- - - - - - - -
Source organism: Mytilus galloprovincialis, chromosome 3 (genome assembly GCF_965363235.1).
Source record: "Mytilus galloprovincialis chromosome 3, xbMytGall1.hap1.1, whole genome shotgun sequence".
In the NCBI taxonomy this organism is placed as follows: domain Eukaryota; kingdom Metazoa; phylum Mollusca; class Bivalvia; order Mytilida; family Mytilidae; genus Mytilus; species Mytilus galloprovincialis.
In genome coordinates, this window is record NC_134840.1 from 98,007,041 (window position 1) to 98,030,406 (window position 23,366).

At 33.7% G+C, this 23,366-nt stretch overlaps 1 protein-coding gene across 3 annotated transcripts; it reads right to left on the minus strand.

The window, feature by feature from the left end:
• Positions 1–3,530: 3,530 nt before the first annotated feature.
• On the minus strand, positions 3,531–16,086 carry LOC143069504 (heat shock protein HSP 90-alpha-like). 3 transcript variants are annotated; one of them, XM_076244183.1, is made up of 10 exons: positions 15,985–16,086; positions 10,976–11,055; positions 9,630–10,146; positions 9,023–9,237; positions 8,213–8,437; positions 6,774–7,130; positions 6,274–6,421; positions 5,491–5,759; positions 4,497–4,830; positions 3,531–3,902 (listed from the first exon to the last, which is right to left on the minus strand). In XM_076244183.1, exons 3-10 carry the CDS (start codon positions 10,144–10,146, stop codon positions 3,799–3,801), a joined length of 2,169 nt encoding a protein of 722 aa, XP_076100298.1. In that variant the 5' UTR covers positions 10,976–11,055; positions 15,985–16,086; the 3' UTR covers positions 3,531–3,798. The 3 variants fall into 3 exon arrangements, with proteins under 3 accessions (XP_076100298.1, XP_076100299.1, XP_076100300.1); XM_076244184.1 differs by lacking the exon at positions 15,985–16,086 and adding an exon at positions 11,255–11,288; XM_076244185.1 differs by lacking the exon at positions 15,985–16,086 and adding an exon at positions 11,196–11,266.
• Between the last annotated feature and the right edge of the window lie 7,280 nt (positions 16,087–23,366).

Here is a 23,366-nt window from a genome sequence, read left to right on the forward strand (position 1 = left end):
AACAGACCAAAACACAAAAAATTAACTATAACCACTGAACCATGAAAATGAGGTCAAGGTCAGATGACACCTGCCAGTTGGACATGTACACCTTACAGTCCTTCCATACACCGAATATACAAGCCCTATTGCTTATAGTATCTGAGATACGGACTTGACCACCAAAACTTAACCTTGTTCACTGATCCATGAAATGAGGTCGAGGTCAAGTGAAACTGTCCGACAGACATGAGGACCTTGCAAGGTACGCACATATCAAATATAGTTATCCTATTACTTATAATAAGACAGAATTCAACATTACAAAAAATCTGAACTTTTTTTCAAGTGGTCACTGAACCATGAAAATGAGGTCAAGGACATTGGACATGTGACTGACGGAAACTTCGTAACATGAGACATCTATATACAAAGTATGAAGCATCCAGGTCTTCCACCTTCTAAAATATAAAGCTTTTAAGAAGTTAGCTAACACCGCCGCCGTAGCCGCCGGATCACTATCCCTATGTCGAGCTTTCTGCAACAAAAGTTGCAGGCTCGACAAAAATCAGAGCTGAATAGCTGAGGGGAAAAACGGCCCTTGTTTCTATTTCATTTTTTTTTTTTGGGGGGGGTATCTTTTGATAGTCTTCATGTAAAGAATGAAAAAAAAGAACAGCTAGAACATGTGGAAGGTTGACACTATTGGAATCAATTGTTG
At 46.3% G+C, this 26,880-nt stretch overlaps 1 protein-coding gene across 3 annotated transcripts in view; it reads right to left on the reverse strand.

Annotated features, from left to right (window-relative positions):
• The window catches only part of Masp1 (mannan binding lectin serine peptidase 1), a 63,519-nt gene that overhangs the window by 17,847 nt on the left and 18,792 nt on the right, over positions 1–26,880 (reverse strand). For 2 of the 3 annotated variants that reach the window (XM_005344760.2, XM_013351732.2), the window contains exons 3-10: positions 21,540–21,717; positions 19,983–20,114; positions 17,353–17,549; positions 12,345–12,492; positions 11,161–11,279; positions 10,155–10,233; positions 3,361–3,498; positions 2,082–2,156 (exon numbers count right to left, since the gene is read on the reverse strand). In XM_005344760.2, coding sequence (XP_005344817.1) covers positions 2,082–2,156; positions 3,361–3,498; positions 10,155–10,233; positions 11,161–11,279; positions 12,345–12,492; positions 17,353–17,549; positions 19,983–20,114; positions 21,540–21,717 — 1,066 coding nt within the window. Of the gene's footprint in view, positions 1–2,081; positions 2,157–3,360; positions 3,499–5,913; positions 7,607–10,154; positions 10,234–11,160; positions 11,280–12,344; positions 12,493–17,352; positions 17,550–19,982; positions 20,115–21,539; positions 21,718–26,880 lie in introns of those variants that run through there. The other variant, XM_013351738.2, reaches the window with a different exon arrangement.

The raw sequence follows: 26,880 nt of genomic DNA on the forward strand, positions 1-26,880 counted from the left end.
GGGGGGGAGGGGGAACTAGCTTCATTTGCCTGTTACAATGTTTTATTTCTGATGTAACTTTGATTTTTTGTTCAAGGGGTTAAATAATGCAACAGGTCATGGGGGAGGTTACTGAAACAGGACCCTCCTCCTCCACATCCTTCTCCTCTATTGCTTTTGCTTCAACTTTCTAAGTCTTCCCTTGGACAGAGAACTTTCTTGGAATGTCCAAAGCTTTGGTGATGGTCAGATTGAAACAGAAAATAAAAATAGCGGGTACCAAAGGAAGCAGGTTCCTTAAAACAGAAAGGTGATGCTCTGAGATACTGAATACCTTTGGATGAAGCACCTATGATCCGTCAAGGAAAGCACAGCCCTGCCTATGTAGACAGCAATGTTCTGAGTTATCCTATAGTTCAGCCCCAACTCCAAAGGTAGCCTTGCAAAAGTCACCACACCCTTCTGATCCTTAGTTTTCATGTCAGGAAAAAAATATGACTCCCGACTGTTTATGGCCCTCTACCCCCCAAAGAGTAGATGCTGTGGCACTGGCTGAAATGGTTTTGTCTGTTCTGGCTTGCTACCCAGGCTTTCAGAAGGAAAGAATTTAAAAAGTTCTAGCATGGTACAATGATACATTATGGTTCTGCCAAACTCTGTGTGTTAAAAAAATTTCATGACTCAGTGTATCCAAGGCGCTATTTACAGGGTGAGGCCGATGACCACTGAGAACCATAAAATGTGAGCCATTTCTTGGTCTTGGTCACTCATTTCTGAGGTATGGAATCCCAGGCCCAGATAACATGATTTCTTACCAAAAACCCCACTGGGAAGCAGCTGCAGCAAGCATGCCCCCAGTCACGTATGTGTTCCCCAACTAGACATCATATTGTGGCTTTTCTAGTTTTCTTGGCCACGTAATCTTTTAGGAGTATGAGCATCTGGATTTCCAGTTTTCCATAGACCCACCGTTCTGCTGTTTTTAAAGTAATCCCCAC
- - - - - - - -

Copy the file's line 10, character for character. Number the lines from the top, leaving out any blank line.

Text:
Here is a 23,366-nt window from a genome sequence, read left to right on the forward strand (position 1 = left end):